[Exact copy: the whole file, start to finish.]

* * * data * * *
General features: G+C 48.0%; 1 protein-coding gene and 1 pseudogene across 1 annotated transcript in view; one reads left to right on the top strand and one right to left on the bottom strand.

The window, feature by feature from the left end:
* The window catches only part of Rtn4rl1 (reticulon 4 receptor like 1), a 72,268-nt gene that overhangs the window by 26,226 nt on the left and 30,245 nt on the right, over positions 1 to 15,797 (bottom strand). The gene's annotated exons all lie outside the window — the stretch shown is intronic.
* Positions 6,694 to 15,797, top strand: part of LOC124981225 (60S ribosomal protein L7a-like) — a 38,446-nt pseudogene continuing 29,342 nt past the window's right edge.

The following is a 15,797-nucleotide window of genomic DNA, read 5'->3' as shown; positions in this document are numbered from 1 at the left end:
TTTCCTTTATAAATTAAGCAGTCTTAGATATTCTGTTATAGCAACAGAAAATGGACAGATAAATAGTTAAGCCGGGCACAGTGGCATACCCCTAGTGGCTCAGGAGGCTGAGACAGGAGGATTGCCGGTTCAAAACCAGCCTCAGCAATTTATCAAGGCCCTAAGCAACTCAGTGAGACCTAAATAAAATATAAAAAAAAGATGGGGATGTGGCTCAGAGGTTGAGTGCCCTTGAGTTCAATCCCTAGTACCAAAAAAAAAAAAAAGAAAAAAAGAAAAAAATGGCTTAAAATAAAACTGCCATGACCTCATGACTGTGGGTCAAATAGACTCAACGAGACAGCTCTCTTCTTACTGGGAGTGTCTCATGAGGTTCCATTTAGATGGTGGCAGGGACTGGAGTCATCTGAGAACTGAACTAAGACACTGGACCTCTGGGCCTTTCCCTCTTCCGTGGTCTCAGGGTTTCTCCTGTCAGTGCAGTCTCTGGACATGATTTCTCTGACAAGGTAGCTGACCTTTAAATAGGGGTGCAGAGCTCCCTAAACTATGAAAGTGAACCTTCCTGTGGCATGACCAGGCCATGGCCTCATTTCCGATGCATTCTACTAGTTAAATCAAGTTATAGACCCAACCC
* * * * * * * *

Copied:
General features: G+C 48.0%; 1 protein-coding gene and 1 pseudogene across 1 annotated transcript in view; one reads left to right on the top strand and one right to left on the bottom strand.

The window, feature by feature from the left end:
* The window catches only part of Rtn4rl1 (reticulon 4 receptor like 1), a 72,268-nt gene that overhangs the window by 26,226 nt on the left and 30,245 nt on the right, over positions 1 to 15,797 (bottom strand). The gene's annotated exons all lie outside the window — the stretch shown is intronic.
* Positions 6,694 to 15,797, top strand: part of LOC124981225 (60S ribosomal protein L7a-like) — a 38,446-nt pseudogene continuing 29,342 nt past the window's right edge.

The following is a 15,797-nucleotide window of genomic DNA, read 5'->3' as shown; positions in this document are numbered from 1 at the left end:
TTTCCTTTATAAATTAAGCAGTCTTAGATATTCTGTTATAGCAACAGAAAATGGACAGATAAATAGTTAAGCCGGGCACAGTGGCATACCCCTAGTGGCTCAGGAGGCTGAGACAGGAGGATTGCCGGTTCAAAACCAGCCTCAGCAATTTATCAAGGCCCTAAGCAACTCAGTGAGACCTAAATAAAATATAAAAAAAAGATGGGGATGTGGCTCAGAGGTTGAGTGCCCTTGAGTTCAATCCCTAGTACCAAAAAAAAAAAAAAGAAAAAAAGAAAAAAATGGCTTAAAATAAAACTGCCATGACCTCATGACTGTGGGTCAAATAGACTCAACGAGACAGCTCTCTTCTTACTGGGAGTGTCTCATGAGGTTCCATTTAGATGGTGGCAGGGACTGGAGTCATCTGAGAACTGAACTAAGACACTGGACCTCTGGGCCTTTCCCTCTTCCGTGGTCTCAGGGTTTCTCCTGTCAGTGCAGTCTCTGGACATGATTTCTCTGACAAGGTAGCTGACCTTTAAATAGGGGTGCAGAGCTCCCTAAACTATGAAAGTGAACCTTCCTGTGGCATGACCAGGCCATGGCCTCATTTCCGATGCATTCTACTAGTTAAATCAAGTTATAGACCCAACCC